By Dave Morris
European equities caught a break following Monday's sharp declines, with a relief rally driven by a mix of commodity and drug companies.
How did markets perform?
The Stoxx 600 rose 0.7% Tuesday to 375.3, after sinking 1.2% Monday.
The U.K.'s FTSE 100 jumped 0.9% to 7,231.69, more than erasing Monday's loss of 0.6%.
The pound was flat at $1.2946. On Monday, it was down 0.4%.
In Germany, the DAX (DAX) climbed 0.6% to 11,942.5. It slumped 1.5% Monday.
France's CAC 40 gained 1.2% to 5,325.05, after declining 1.2% Monday.
Italy's FTSE MIB moved up 0.8% to 20,746.11. On Monday, it lost 1.4%.
What's moving the markets?
Investors licked their wounds after a bruising selloff Monday, using the opportunity to pick up oversold commodity and financial stocks, with oil major BP up 1.6%, and luxury fashion house LVMH Moet Hennessey Louis Vuitton up 2.7%.
Oil prices gained Tuesday after a new report of alleged attacks on major Saudi facilities, which triggered supply concerns and pushed up prices.
There was little optimism on U.S.-China trade talks, after China announced up to $60 billion in fresh tariffs in retaliation for those announced by U.S. President Donald Trump earlier this month. However, U.S. stock futures rose after Trump said that the success or failure of the talks could be assessed in three to four weeks, but that he was upbeat they would succeed.
In economic data, the U.K.'s unemployment rate fell to its lowest level since 1974 . The jobless rate in the first quarter of 2019 was 3.8% according to the Office for National Statistics, which was less than predicted at 3.9%.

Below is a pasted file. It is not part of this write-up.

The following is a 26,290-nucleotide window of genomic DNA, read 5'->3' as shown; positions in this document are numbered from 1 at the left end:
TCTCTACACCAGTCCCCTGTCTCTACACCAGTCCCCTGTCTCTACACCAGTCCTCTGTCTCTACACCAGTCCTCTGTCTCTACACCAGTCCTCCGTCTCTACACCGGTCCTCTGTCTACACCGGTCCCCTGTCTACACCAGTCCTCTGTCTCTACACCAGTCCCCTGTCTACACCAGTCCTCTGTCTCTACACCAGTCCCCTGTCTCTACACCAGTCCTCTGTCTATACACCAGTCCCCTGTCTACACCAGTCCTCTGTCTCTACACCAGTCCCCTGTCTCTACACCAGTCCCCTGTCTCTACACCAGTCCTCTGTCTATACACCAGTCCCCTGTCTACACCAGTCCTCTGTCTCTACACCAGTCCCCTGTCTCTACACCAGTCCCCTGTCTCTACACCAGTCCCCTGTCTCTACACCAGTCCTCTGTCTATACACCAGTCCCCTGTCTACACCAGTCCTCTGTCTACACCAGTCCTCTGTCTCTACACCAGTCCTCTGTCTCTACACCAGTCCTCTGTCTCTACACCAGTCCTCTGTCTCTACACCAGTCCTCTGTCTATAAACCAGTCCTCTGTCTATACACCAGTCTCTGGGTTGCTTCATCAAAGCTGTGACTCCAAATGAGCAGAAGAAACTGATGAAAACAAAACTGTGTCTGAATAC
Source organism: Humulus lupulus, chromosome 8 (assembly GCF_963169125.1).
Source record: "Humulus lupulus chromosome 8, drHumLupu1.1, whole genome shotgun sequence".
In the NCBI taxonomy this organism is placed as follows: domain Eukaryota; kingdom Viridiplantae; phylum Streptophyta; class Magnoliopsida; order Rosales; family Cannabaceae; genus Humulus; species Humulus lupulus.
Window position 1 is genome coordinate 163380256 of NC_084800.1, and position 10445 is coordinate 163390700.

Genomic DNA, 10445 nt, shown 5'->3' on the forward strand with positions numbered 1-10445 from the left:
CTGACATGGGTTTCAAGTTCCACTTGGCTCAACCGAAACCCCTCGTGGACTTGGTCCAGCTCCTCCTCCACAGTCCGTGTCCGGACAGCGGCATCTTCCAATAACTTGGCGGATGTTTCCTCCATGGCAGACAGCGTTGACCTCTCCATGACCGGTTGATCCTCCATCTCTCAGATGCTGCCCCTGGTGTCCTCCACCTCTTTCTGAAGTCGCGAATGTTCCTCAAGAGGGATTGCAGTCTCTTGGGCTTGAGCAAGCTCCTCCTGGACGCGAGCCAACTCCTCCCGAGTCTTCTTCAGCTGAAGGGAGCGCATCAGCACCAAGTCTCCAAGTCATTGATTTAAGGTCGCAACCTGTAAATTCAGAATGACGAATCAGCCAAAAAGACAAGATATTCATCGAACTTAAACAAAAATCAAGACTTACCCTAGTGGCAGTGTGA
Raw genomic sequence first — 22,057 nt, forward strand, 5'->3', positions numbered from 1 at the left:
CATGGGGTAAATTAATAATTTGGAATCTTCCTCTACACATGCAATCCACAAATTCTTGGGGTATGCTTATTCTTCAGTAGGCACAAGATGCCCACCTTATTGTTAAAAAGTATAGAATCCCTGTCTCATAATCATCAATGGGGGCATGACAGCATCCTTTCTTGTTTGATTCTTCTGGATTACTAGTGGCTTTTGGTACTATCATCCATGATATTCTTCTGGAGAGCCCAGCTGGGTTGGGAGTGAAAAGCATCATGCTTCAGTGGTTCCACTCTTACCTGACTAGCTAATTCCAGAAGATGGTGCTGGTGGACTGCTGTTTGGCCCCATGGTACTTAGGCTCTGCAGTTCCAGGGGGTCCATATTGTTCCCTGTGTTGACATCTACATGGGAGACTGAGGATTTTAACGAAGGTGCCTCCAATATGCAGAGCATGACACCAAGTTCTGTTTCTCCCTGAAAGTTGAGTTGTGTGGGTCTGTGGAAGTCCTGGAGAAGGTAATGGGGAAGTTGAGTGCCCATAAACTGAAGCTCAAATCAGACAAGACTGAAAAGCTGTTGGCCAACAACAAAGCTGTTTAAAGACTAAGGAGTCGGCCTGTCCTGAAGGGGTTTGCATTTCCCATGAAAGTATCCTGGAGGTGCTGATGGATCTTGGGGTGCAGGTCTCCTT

Which stocks are active?
Bayer AG took a further hit when a jury awarded a California couple $2.1 billion after finding that its Roundup weedkiller caused their cancer. The shares fell 2.7% on the decision, leaving shares down 46.5% over the past 12 months.
Metro Bank investors took some slight comfort in Tuesday trading as shares rebounded 6%. They plunged nearly 11% Monday after the FT reported the challenger bank was planning to sell over GBP1 billion worth of the loan book (https://www.ft.com/content/0cf6b3a0-7255-11e9-bf5c-6eeb837566c5) at the center of controversy over an accounting error. The upstart lender also fended off rumors on social media of runs on the bank by customers, adding insult to injury. Even after Tuesday's recovery, the shares remain down 70% on the year.
Vodafone Group slipped after a loss as its dividend cut, which was expected after media reports indicated it could be slashed by 50%, came in at 40% instead . Shares swooned 5.2% Monday, and another 2.7% on Tuesday.